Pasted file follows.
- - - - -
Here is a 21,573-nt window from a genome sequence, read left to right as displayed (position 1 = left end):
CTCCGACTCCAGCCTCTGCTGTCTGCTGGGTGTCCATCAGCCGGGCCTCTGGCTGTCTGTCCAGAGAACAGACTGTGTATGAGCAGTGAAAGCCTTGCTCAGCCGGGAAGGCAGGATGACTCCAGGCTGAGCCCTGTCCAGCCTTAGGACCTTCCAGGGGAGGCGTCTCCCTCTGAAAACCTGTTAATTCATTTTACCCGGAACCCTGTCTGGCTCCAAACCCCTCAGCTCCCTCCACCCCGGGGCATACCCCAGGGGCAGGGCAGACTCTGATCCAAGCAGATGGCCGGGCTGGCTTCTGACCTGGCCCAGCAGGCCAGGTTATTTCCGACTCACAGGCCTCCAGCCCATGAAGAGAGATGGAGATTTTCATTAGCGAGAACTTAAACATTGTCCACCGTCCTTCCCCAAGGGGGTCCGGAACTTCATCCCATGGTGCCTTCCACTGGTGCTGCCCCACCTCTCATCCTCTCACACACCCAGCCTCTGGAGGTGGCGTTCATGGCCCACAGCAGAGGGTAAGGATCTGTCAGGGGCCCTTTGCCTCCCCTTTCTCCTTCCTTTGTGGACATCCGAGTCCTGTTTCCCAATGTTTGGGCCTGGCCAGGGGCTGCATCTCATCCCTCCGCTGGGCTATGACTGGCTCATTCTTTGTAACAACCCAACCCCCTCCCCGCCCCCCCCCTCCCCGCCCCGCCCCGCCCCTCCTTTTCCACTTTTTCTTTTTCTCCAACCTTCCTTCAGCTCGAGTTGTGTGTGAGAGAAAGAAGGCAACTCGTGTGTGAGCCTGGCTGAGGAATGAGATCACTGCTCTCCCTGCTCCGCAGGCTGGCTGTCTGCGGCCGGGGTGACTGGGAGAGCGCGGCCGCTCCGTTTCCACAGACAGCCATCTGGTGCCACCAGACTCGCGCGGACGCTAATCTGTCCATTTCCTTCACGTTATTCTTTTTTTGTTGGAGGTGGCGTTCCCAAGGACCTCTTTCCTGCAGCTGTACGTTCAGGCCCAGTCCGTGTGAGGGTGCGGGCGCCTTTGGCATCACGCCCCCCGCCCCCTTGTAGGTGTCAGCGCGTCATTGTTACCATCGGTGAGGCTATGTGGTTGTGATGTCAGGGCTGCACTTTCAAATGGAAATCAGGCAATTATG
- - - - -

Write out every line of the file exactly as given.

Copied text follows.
Here is a 21,573-nt window from a genome sequence, read left to right as displayed (position 1 = left end):
CTCCGACTCCAGCCTCTGCTGTCTGCTGGGTGTCCATCAGCCGGGCCTCTGGCTGTCTGTCCAGAGAACAGACTGTGTATGAGCAGTGAAAGCCTTGCTCAGCCGGGAAGGCAGGATGACTCCAGGCTGAGCCCTGTCCAGCCTTAGGACCTTCCAGGGGAGGCGTCTCCCTCTGAAAACCTGTTAATTCATTTTACCCGGAACCCTGTCTGGCTCCAAACCCCTCAGCTCCCTCCACCCCGGGGCATACCCCAGGGGCAGGGCAGACTCTGATCCAAGCAGATGGCCGGGCTGGCTTCTGACCTGGCCCAGCAGGCCAGGTTATTTCCGACTCACAGGCCTCCAGCCCATGAAGAGAGATGGAGATTTTCATTAGCGAGAACTTAAACATTGTCCACCGTCCTTCCCCAAGGGGGTCCGGAACTTCATCCCATGGTGCCTTCCACTGGTGCTGCCCCACCTCTCATCCTCTCACACACCCAGCCTCTGGAGGTGGCGTTCATGGCCCACAGCAGAGGGTAAGGATCTGTCAGGGGCCCTTTGCCTCCCCTTTCTCCTTCCTTTGTGGACATCCGAGTCCTGTTTCCCAATGTTTGGGCCTGGCCAGGGGCTGCATCTCATCCCTCCGCTGGGCTATGACTGGCTCATTCTTTGTAACAACCCAACCCCCTCCCCGCCCCCCCCCTCCCCGCCCCGCCCCGCCCCTCCTTTTCCACTTTTTCTTTTTCTCCAACCTTCCTTCAGCTCGAGTTGTGTGTGAGAGAAAGAAGGCAACTCGTGTGTGAGCCTGGCTGAGGAATGAGATCACTGCTCTCCCTGCTCCGCAGGCTGGCTGTCTGCGGCCGGGGTGACTGGGAGAGCGCGGCCGCTCCGTTTCCACAGACAGCCATCTGGTGCCACCAGACTCGCGCGGACGCTAATCTGTCCATTTCCTTCACGTTATTCTTTTTTTGTTGGAGGTGGCGTTCCCAAGGACCTCTTTCCTGCAGCTGTACGTTCAGGCCCAGTCCGTGTGAGGGTGCGGGCGCCTTTGGCATCACGCCCCCCGCCCCCTTGTAGGTGTCAGCGCGTCATTGTTACCATCGGTGAGGCTATGTGGTTGTGATGTCAGGGCTGCACTTTCAAATGGAAATCAGGCAATTATG